And so you find yourself, at four-thirty in the afternoon, curled up in a ball on your bed, unshowered and unable to get dressed, crying over a video entitled something like ‘This Video Has Restored My Faith In Humanity’. You know you should have eaten by now, but you couldn’t make it past the bedroom door. You’re meant to have Facetimed that friend you haven’t spoken to in a week, but you can’t think of anything worse than speaking to someone. Mum texts you asking if you’re alright, and you can’t face trying to explain your situation. I’m fine. Back to crying.
While the above is perhaps a description of most people’s Saturday mornings (read: hangover), it’s also a small slice of what it’s like when you feel depressed. And not “depression”: you know, that word that gets thrown about when you’ve run out of money and it’s ten days until payday, or when you drop your phone on your face while you’re reading Ink in bed. I’m talking about depression: the mental disorder Dr Steve Ilardi (a psychologist whose self-proclaimed mission is to try and beat the disease) lists among the epidemic illnesses of modern times. The difference between the two - and hopefully this doesn’t need to be said - is that you might be pissed off for five minutes if you bruise your cheek with your phone, but sufferers of depression feel like this every single day, for weeks, months, and even years on end.
The bad news first...
In these transitionary autumn months, as the nights become longer and the weather colder, instances of feeling depressed soar. Lack of sunlight combined with increased isolation due to bad weather (brave the rain, or finish Stranger Things?), can cause seasonal affective disorder or maybe even major depressive disorder. Combine this with the fact that some studies suggest you have a 25% chance of becoming depressed if you are between the ages of 19 and 25, and it’s clear that Dr Ilardi is right: we have a major epidemic on our hands, one that is currently the biggest killer of men under the age of 50.
Why is this the case? There are competing explanations from psychologists, commentators and scientists alike. Some argue it’s because those damn kids just won’t get off their phones: increased use of technology, they argue, is isolating and leads to things like FOMO and insecurity. Others think there are complex societal pressures at play, including issues of gender, sexuality and race, as well as an overriding stigmatisation of mental illness. Simpler, more reductionist explanations point to stressed lives, a lack of Omega-3 (maybe those Instagram diets aren’t such a bad thing?) and constant social isolation, whether due to technology or the fast-paced nature of modern living. In reality, it’s probably a mixture of all these things: as millennials, we live chaotic lives full of seeing friends, working extremely hard (contrary to popular opinion) and trying to get past that really tough Plants vs. Zombies level.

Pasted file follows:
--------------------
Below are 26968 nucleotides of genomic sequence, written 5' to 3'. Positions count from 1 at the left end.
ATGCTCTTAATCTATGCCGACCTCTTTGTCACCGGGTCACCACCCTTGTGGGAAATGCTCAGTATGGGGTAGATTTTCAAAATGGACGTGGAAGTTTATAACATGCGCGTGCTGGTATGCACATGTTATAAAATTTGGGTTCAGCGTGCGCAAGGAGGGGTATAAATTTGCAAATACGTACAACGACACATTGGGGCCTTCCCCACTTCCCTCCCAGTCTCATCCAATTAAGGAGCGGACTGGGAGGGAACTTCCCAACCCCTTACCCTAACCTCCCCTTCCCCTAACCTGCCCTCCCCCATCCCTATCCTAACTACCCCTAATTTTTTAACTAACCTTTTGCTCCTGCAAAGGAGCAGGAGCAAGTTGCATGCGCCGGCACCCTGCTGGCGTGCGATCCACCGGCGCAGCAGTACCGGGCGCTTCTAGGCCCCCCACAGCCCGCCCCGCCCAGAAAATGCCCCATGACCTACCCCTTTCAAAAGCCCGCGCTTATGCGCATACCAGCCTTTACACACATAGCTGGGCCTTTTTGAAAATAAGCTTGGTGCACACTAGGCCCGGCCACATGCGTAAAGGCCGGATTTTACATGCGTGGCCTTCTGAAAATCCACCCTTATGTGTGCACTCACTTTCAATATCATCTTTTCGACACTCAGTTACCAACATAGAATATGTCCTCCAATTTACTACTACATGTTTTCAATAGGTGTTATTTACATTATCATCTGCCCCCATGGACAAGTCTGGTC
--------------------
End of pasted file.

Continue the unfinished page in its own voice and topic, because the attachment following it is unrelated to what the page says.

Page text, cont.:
The good news...
...there are solutions (though for those with depression, it doesn’t feel like it). The most positive step of recent times is that a dialogue has opened up with regards to mental health. Issues like depression and anxiety are discussed in the media more and more frequently, and, especially for young people, there are plenty of mental health services available. If you’re a student, most universities offer free and confidential mental health services. Generally, you call them up, tell them how you’ve been feeling, and they book you in for a consultation as soon as they can.
If you need help urgently, you can usually just walk into the drop-in centre and talk to someone straight away. Services like this are essential for students: moving away from home is terrifying (at least, it was for me), and considering the combination of a heavy university workload, a house full of strangers and an average of four nights boozing at the students’ union per week, it’s no wonder many need the support.
And if you’ve graduated and haven’t run away from real life to do a master’s (like I have), one of the perks of living in a society filled with technology that was the stuff of science fiction novels a decade ago is that tech companies have caught on to the mental health crisis. Headspace is one company utilising the growing wealth of evidence that suggests mindfulness meditation, even for short periods, can help with anxiety and depression. Obviously, the app isn’t necessary to meditate - anyone can do it. The problem for those with depression is that it’s difficult to perform even the most menial of tasks. A friendly reminder popping up on your phone could be just the thing that gets you up in the morning when nothing else can.
But there’s something even simpler you can do in these cold months, as the leaves rot to orange, the rain falls, and your mood plummets, something that doesn’t require expense or even a smartphone. Tell someone. And, even more essential, tell someone who will understand. A therapist, a faceless stranger at the end of the Samaritan line, your best friend who’s been through something similar - someone who will be able to tell you that you will, eventually, feel better, that you won’t be feeling low forever; telling someone can truly be the biggest help of them all. And not everyone will understand; when I told my mother, she spent weeks telling me I had a thyroid problem. Not helpful.
It’s scary talking about it - you have no idea how people are going to react. In the end, there are solutions, and services expect more people to feel low when the nights are long and the clouds are thick. Sometimes, all it takes is sticking it out until the sun reappears - other times, you need a little more than that.